Section 16 Canadian Evidence Act 1985

OTHER CANADIAN LAWS 1. Short title. 2. Application. 3. Interest or crime. 4. Accused and spouse. 5. Incriminating questions. 6. Evidence of person with physical disability. 6.1 Identification of accused. 7. Expert witnesses. 8. Handwriting comparison. 9. Adverse witnesses. 10. Cross-examination as to previous statements. 11. Cross-examination as to previous oral statements. 12. Examination as to previous convictions. 13. Who may administer oaths. 14. Solemn affirmation by witness instead of oath. 15. Solemn affirmation by deponent. 16. Witness whose capacity is in question. 16.1 Person under fourteen years of age. 17. Imperial Acts, etc. 18. Acts of Canada. 19. Copies by Queen’s Printer. 20. Imperial proclamations, etc. 21. Proclamations, etc., of Governor General. 22. Proclamations, etc., of lieutenant governor. 23. Evidence of judicial proceedings, etc. 24. Certified copies. 25. Books and documents. 26. Books kept in offices under Government of Canada. 27. Notarial acts in Quebec. 28. Notice of production of book or document. 29. Copies of entries. 30. Business records to be admitted in evidence. 31. Definitions. 31.1 Authentication of electronic documents. 31.2 Application of best evidence rule — electronic documents. 31.3 Presumption of integrity. 31.4 Presumptions regarding secure electronic signatures. 31.5 Standards may be considered. 31.6 Proof by affidavit. 31.7 Application. 31.8 Definitions. 32. Order signed by Secretary of State. 33. Proof of handwriting of person certifying. 34. Attesting witness. 35. Impounding of forged instrument. 36. Construction. 36.1 Definition of official. 37. Objection to disclosure of information. 37.1 Appeal to court of appeal. 37.2 Limitation periods for appeals to Supreme Court of Canada. 37.21 [Repealed, 2004, c. 12, s. 18] 37.3 Protection of right to a fair trial. 38. Definitions. 38.01 Notice to Attorney General of Canada. 38.02 Disclosure prohibited. 38.03 Authorization by Attorney General of Canada. 38.031 Disclosure agreement. 38.04 Application to Federal Court — Attorney General of Canada. 38.05 Report relating to proceedings. 38.06 Disclosure order. 38.07 Notice of order. 38.08 Automatic review. 38.09 Appeal to Federal Court of Appeal. 38.1 Limitation periods for appeals to Supreme Court of Canada. 38.11 Special rules — hearing in private. 38.12 Protective order. 38.13 Certificate of Attorney General of Canada. 38.131 Application for review of certificate. 38.14 Protection of right to a fair trial. 38.15 Fiat. 38.16 Regulations. 38.17 Annual report. 39. Objection relating to a confidence of the Queen’s Privy Council. 39.1 Definitions. 40. How applicable. 41. Solemn declaration. 42. Affidavits, etc. 43. Foreign courts. 44. Definitions. 45. Construction. 46. Order for examination of witness in Canada. 47. Enforcement of the order. 48. Expenses and conduct money. 49. Administering oath. 50. Right of refusal to answer or produce document. 51. Rules of court. 52. Application of this Part. 53. Oaths taken abroad. 54. Documents to be admitted in evidence. SCHEDULE – Designated Entities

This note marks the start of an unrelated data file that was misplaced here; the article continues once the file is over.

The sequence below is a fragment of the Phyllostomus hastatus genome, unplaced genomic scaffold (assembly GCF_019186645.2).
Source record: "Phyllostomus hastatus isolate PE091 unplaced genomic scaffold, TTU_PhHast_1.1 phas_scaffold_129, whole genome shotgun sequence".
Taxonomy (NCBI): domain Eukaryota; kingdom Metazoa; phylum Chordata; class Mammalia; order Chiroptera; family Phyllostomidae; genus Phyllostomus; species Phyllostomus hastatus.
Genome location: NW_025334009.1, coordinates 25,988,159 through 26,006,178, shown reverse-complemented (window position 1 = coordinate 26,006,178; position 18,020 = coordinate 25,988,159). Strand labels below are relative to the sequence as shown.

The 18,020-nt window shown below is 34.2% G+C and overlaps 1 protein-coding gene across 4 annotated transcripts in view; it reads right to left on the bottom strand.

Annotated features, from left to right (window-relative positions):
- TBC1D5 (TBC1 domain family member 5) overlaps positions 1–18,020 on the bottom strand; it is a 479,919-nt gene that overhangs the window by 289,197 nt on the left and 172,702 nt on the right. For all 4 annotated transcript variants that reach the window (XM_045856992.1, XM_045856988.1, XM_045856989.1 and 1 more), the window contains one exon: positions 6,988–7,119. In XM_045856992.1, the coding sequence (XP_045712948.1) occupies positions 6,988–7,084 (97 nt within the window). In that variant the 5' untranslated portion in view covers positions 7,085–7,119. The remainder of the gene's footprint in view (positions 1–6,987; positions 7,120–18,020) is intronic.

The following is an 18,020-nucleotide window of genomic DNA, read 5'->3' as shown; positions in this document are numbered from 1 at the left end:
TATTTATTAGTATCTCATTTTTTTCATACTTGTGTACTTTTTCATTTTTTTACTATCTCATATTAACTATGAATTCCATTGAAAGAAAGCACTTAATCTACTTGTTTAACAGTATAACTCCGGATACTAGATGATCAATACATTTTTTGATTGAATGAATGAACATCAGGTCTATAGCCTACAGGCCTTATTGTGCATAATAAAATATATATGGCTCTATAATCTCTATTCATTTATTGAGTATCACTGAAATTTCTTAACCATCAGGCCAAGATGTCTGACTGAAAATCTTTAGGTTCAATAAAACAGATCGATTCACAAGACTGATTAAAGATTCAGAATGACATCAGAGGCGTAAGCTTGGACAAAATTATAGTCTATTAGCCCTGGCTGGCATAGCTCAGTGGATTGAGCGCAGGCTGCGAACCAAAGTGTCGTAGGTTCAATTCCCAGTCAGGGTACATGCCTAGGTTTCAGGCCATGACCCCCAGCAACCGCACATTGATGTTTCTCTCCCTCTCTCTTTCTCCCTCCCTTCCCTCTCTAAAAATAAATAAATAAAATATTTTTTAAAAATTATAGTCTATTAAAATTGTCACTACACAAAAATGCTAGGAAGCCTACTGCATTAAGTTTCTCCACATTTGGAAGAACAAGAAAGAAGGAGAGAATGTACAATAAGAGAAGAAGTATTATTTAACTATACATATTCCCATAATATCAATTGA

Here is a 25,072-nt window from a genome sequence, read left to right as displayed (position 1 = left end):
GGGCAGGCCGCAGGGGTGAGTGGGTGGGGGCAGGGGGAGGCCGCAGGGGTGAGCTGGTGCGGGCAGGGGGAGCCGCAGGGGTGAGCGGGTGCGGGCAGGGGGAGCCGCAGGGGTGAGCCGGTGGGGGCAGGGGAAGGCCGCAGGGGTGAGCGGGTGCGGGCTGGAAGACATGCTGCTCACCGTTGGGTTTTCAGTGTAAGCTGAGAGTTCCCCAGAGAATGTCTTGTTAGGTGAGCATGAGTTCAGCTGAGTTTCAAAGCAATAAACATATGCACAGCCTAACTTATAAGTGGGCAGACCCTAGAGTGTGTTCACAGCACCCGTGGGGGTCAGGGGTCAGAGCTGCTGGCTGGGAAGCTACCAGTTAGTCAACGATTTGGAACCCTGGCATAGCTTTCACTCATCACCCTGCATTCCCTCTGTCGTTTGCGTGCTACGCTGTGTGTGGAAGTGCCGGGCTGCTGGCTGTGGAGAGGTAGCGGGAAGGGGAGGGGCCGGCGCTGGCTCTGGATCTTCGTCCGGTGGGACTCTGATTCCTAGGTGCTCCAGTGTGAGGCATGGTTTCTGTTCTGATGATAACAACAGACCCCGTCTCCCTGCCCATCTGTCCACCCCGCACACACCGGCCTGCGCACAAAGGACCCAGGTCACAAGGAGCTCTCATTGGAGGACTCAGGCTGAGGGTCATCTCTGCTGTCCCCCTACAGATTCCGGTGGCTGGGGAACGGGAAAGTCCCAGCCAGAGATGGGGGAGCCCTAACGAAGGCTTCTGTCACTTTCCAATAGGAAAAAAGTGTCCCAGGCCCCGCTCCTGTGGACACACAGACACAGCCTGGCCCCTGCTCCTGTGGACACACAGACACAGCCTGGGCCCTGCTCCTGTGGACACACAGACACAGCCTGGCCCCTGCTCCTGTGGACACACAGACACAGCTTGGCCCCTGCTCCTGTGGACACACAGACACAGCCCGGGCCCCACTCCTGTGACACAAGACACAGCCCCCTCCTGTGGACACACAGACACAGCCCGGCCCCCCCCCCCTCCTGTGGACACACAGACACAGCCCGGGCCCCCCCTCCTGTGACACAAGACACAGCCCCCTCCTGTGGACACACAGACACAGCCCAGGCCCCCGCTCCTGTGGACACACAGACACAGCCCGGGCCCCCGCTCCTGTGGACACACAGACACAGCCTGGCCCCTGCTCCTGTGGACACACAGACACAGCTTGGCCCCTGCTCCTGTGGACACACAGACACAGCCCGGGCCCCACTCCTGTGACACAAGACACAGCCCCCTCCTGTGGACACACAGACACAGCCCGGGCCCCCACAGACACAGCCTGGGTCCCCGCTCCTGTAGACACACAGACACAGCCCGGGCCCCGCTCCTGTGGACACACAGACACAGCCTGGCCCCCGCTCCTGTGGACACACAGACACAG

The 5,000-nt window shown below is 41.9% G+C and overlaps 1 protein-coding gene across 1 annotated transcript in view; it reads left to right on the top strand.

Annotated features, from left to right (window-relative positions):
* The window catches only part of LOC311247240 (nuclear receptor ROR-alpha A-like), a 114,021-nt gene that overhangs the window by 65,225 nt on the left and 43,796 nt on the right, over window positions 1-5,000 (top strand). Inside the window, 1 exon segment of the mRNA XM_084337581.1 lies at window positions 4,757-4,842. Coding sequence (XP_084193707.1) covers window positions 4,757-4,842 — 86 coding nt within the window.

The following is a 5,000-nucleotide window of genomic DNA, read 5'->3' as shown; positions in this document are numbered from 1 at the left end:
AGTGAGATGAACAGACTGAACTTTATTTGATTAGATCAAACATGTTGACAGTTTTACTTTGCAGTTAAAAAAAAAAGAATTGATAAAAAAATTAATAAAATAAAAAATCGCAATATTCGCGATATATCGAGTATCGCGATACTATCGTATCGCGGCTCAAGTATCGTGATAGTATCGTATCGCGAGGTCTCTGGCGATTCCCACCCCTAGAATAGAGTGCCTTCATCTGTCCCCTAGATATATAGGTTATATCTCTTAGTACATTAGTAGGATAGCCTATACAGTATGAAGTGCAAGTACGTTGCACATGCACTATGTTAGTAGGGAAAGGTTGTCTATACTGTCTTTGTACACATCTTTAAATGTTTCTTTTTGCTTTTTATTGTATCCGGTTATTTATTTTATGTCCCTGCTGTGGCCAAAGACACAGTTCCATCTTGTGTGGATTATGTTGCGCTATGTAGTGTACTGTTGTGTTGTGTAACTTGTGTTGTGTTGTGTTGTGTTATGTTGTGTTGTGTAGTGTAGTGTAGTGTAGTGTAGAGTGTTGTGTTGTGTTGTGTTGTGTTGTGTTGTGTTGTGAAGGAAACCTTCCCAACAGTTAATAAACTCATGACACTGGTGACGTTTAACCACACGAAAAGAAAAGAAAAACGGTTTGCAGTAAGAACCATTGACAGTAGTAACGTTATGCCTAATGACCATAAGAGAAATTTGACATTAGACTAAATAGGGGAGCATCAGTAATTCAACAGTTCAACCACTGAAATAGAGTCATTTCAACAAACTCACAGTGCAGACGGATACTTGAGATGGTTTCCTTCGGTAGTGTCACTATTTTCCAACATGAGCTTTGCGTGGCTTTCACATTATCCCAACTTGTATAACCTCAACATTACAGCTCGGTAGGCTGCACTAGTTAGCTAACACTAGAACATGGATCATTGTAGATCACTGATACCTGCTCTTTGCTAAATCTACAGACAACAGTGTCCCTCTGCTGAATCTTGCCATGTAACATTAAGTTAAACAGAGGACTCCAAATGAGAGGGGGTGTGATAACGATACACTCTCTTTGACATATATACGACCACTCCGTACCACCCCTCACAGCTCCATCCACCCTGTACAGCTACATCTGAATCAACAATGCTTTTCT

Section 16 Canadian Evidence Act

Section 16 Canadian Evidence Act 1985 is about Witness whose capacity is in question. It is under Oaths and Solemn Affirmations of Part I of the act. The Evidence Act of Canada is an Act respecting witnesses and evidence.

Witness whose capacity is in question

(1) If a proposed witness is a person of fourteen years of age or older whose mental capacity is challenged, the court shall, before permitting the person to give evidence, conduct an inquiry to determine

(a) whether the person understands the nature of an oath or a solemn affirmation; and

(b) whether the person is able to communicate the evidence.

Testimony under oath or solemn affirmation

(2) A person referred to in subsection (1) who understands the nature of an oath or a solemn affirmation and is able to communicate the evidence shall testify under oath or solemn affirmation.

Testimony on promise to tell truth

(3) A person referred to in subsection (1) who does not understand the nature of an oath or a solemn affirmation but is able to communicate the evidence may, notwithstanding any provision of any Act requiring an oath or a solemn affirmation, testify on promising to tell the truth.

No questions regarding understanding of promise

(3.1) A person referred to in subsection (3) shall not be asked any questions regarding their understanding of the nature of the promise to tell the truth for the purpose of determining whether their evidence shall be received by the court.

Inability to testify

(4) A person referred to in subsection (1) who neither understands the nature of an oath or a solemn affirmation nor is able to communicate the evidence shall not testify.

Burden as to capacity of witness

(5) A party who challenges the mental capacity of a proposed witness of fourteen years of age or more has the burden of satisfying the court that there is an issue as to the capacity of the proposed witness to testify under an oath or a solemn affirmation.


See also:

Section 15 Canadian Evidence Act (Solemn affirmation by deponent)

Section 14 Canadian Evidence Act (Solemn affirmation by witness instead of oath)

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